Students in math classes get down to business

Students in math classes get down to business

CHAMPAIGN – Erin Holm plans to take advantage of the interest in healthy food, and escaping the long months of cold Illinois weather, with her smoothie bar, The Chambana Cabana.

This won't be just any smoothie bar. Her business plan says it will be a tropical-themed, health-conscious, money-making machine!

Holm's cabana will have a floor covered with sand, shallow pools for customers to soak their feet, parrots and reggae music. Her plan includes marketing partnerships with a next-door bikini shop and with fresh fruit vendors and plans for expansion to other cities.

Holm, a junior at Centennial High School, developed the plan for her algebra class. Teacher Jason Franklin focuses his classes on how students will use math in the real world, and in preparing them for succeeding in the workplace.

He and his students spent the year preparing for a business leaders conference, held Wednesday. It's the second year Franklin has put on the conference, and it expanded from a half day to a full day this year.

About 80 students, sophomores and juniors from Franklin's Algebra II and College Algebra classes, were dressed in skirts and heels or suits and ties Wednesday. Speakers gave interviewing tips and talked about entrepreneurship, real estate investing and business loans. During lunch, the students shared their business plans with members of SCORE, or Service Corps of Retired Executives.

Many of the students were actively involved in putting on the conference. Junior Amber Adams did the planning: calling the speakers, reserving space, setting up the menu, soliciting donations from businesses and making a guest list. While Franklin supervised, Amber did all the work. She's considering event planning as a career.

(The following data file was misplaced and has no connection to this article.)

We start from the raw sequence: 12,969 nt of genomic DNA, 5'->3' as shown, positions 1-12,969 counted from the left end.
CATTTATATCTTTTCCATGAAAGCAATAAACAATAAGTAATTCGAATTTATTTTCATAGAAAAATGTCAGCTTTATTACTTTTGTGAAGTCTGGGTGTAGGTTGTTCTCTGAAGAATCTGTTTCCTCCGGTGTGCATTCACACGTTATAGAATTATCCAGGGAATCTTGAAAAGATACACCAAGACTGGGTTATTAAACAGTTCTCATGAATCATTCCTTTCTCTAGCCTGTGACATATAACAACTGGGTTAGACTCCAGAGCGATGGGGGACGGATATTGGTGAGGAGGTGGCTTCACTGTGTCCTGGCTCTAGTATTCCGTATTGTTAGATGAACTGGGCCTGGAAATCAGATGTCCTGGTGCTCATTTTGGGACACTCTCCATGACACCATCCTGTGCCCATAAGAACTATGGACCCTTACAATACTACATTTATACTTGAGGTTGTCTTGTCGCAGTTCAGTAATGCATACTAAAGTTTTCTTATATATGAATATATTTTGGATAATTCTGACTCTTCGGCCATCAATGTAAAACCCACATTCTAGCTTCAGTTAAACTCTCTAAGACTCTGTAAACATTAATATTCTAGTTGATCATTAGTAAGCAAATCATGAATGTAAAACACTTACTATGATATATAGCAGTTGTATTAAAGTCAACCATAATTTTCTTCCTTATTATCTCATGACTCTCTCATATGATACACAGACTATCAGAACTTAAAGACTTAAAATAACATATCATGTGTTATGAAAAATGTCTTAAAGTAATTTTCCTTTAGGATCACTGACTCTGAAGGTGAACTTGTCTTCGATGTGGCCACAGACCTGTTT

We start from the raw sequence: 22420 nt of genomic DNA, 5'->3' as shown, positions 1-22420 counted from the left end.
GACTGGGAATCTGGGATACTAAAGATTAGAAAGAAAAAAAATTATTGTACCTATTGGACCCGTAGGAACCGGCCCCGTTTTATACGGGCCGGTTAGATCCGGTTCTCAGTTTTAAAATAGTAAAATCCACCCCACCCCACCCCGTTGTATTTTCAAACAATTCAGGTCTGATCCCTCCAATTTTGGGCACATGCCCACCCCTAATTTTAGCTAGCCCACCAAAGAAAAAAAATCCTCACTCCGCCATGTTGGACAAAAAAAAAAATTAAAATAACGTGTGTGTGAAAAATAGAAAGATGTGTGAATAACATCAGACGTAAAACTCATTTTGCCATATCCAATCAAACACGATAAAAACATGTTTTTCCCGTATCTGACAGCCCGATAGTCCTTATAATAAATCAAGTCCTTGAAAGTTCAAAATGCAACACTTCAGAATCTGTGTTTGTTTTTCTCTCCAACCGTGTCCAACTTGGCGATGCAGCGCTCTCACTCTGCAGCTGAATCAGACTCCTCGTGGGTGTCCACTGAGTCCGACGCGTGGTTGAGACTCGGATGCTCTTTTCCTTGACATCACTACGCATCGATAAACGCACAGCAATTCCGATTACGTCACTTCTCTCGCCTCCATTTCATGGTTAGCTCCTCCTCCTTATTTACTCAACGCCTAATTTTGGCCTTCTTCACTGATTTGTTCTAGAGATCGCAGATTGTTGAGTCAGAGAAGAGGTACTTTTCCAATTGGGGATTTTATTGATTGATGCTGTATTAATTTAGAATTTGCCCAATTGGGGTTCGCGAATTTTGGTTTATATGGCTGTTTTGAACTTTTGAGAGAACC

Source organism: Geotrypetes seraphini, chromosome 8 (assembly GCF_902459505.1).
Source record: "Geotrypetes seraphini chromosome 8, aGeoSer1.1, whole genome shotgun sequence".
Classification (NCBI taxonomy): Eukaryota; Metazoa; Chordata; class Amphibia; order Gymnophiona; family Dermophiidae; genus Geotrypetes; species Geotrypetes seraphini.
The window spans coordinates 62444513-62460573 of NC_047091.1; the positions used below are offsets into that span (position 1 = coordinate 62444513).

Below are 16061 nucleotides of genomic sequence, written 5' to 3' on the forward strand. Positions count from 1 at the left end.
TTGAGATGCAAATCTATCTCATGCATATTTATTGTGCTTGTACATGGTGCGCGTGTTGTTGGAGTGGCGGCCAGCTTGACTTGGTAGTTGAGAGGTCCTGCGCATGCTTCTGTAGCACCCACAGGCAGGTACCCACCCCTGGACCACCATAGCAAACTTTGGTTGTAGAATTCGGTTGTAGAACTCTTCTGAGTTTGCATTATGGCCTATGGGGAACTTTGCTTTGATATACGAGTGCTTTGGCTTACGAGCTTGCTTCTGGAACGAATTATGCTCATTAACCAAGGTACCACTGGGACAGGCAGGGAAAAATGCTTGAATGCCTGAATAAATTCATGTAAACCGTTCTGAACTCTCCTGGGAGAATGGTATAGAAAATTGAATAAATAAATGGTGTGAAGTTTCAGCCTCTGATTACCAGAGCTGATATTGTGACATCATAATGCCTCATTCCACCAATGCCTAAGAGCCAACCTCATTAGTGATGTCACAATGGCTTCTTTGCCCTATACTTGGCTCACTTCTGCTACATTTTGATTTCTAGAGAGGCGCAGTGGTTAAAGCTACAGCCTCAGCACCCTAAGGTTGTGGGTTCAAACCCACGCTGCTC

"It's a little more work than I thought. I thought (Franklin) would help me more. I've learned a lot," she said, adding she now feels more comfortable talking with people and e-mailing them.

Franklin said the conference gets the community involved with the school and lets students hear from those with experience in the business world.

There is so much algebra in the real world, he said, and very little real world in math textbooks.

"I wanted (students) to understand why they learn math. Down the road, it applies to how they make decisions," Franklin said.

So he talks about how math will apply to real-life situations. His math students read books and write papers, culminating in their business plans. He explains car loans and home mortgages, and how much buyers are really paying with interest.

"We can be talking about circles and ellipses, and some kid will ask, 'Why are we learning this?'" said junior Ali Reardon. "(Franklin) always has an answer, whether it's the ACT or college, he always has a reason."

After listening to several business plans, Ed Ogan, a SCORE member and former small business owner, talked to the students about starting a business. He urged them to get experience working for someone in the field in which they are interested.

They've got a start with the business plans, he said.

Sophomore Amanda Rogan is good at math, but now she also realizes how her math skills will help her throughout her life. She just turned 16 and she'd like to get a car. She's learned about how quickly new cars depreciate in value.

She also learned how hard it was to develop all the details for a business plan, such as training staff, determining salaries, and creating a marketing plan.

"I'm not really creative. I'm more of a numbers person," she said.

Both the conference and Franklin's class opened up junior Kaley Hoerr to the opportunities in business and are helping her decide what she might want as a career. She also put more thought into her business plan this year, for a '50s retro diner.

"Last year I didn't really think about all the little things – the staff, what it takes to hire someone – things I really didn't incorporate last year," she said.

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